PM’s bushfire response must include climate change: experts

30 January 2020

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AUSTRALIA – Coping with the growing bushfire risks under climate change will require a vast increase in public spending and big reforms to policies that haven’t properly accounted for the effects of climate change, experts warn.

Scott Morrison said in his address to the National Press Club in Canberra on Wednesday Australia must adapt to “longer, hotter, drier summers”.

“We must continue to learn from this fire season so we are better prepared for the next one because, of course, there’ll be one,” the Prime Minister said.

“Building our national resilience means building our ability to resist, absorb, accommodate, recover and transform in the face of such events and this includes the effects of longer, hotter, dryer summers.”

Bushfire expert Professor Ross Bradstock said none of the previous 51 bushfire inquiries held since 1939 had investigated the effect of global warming fire risk, including the 2009 Black Saturday Royal Commission, which also “did not explicitly consider climate change”.

“If the Prime Minister truly wants to enhance resilience and adaptation to fires, climate change has to be factored in to a new inquiry,” he said.

“In the past 10 years (since Black Saturday) we’ve learned an enormous amount, we can’t just look back and audit past recommendations.”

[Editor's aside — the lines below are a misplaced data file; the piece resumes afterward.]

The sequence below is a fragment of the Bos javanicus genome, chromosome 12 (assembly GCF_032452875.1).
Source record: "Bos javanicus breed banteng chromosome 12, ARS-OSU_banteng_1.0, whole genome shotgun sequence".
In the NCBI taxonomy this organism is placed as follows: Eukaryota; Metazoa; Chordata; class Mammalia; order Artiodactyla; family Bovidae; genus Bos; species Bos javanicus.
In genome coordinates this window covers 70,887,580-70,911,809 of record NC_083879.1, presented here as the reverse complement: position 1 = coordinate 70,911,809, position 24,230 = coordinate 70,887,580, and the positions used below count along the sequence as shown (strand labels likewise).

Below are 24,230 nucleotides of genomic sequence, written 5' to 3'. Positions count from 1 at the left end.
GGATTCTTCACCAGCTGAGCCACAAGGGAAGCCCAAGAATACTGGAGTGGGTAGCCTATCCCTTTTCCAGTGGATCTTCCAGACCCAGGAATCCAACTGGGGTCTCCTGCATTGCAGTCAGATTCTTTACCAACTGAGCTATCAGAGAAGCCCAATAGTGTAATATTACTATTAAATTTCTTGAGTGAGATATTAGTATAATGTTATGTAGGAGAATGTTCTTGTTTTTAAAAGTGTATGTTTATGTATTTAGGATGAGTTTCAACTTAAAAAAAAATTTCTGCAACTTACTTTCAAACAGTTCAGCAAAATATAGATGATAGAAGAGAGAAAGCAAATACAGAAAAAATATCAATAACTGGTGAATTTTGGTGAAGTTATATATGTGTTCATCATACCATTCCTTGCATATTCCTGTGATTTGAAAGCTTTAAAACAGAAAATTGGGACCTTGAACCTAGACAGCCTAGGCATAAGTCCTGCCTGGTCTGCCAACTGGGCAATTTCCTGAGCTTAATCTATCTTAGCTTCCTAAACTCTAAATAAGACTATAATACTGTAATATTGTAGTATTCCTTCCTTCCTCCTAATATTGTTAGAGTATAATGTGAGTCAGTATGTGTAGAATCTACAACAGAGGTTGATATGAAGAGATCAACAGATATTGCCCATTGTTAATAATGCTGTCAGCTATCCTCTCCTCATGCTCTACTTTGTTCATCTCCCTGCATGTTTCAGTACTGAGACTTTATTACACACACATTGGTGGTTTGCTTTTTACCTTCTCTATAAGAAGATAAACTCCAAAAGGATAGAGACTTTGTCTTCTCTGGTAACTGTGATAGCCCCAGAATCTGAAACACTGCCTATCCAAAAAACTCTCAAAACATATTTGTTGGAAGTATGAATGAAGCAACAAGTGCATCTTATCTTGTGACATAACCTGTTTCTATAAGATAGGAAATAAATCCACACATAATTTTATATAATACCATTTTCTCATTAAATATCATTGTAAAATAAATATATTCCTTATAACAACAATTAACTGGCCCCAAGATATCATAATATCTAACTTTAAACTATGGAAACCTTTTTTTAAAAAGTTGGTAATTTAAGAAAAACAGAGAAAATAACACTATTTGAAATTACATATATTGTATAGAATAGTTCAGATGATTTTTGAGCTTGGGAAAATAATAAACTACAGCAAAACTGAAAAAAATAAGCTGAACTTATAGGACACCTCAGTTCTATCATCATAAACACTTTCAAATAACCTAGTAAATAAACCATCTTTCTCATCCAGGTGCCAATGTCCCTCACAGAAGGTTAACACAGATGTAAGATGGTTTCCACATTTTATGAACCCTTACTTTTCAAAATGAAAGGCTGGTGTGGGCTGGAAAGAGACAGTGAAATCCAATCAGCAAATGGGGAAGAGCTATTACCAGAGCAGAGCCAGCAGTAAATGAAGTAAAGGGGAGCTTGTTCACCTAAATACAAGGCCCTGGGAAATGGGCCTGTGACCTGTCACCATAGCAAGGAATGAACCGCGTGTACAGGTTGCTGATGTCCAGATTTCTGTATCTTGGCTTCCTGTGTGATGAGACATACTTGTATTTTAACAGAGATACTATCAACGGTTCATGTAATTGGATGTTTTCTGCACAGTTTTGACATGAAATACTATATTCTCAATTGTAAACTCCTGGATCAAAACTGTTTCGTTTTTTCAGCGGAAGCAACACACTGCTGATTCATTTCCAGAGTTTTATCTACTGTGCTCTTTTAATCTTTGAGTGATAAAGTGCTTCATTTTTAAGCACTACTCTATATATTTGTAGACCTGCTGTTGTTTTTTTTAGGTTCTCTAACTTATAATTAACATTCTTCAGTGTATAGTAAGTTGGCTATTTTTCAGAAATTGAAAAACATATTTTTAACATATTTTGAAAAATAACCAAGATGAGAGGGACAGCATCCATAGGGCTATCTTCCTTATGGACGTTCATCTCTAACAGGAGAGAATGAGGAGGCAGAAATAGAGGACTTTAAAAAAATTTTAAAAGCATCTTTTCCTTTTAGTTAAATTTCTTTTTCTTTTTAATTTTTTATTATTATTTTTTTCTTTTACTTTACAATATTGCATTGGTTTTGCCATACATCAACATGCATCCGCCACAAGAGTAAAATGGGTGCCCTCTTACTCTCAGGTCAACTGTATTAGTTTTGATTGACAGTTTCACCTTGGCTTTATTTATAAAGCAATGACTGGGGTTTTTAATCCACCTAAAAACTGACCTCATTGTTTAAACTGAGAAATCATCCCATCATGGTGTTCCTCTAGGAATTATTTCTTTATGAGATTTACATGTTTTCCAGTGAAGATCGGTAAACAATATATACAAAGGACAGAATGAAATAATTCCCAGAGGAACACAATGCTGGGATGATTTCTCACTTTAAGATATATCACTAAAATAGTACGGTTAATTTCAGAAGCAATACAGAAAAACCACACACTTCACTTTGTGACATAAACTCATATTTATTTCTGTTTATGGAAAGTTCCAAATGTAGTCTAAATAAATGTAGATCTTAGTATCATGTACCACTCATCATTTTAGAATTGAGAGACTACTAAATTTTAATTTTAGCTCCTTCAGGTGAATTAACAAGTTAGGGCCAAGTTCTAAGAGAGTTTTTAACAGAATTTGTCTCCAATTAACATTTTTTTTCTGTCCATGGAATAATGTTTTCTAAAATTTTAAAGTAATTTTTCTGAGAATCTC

Mr Bradstock said since that study climate change had already created fire risks similar to what was projected for 2050, “which is fairly frightening”.

The Prime Minister acknowledged the “risks of climate change ” and said the bushfire response should include a Royal Commission focusing on an audit of recommendations from previous bushfire inquiries. He said governments would “need to make some decisions” about local hazard reduction burning to reduce fuel loads in forests, building codes for fire prone areas, and regulations for clearing native vegetation.

Keeping pace with the rising bushfire risks under climate change would require a fivefold increase in the scale and spending on controlled burns to reduce fuel loads, said Prof Bradstock, the director of Wollongong University’s Centre for Environmental Risk Management of Bushfires.

“There has to be a public discussion on the acceptable level of bushfire risk, and what it will cost to meet that risk level,” he said.

“We showed in a study 10 years ago that under climate change projections for 2050 the fire risk to lives and property would be elevated in the order of 15 per cent.

“We found that you would have to carry out and pay for five times the current level of hazard reduciton to offset that increase in risk – that is, to hold it at the current level.”

Prof Bradstock said bushfire research showed blanket hectare targets for controlled burns were “ineffective” and had encouraged government agencies to burn in the “boondocks” instead of more “effective” locations close to houses and assets.

However, the closer a controlled burn is to houses or assets, the more it costs, and the greater the impact on roads, the community and human health.

“In remote areas the cost per treatment (controlled burn) might be as little as $100 a hectare. But closer to urban areas it can be $1000 to $10,000 a hectare… and that isn’t factoring in the impacts to human health,” Prof Bradstock said.

Forest and fire expert Professor Philip Zylstra from Curtin University previously told this publication that a vast increase to the current hazard reduction effort would blanket cities and towns with smoke during the safe weather periods over winter and create “huge risks” of accidental property damage and even death.

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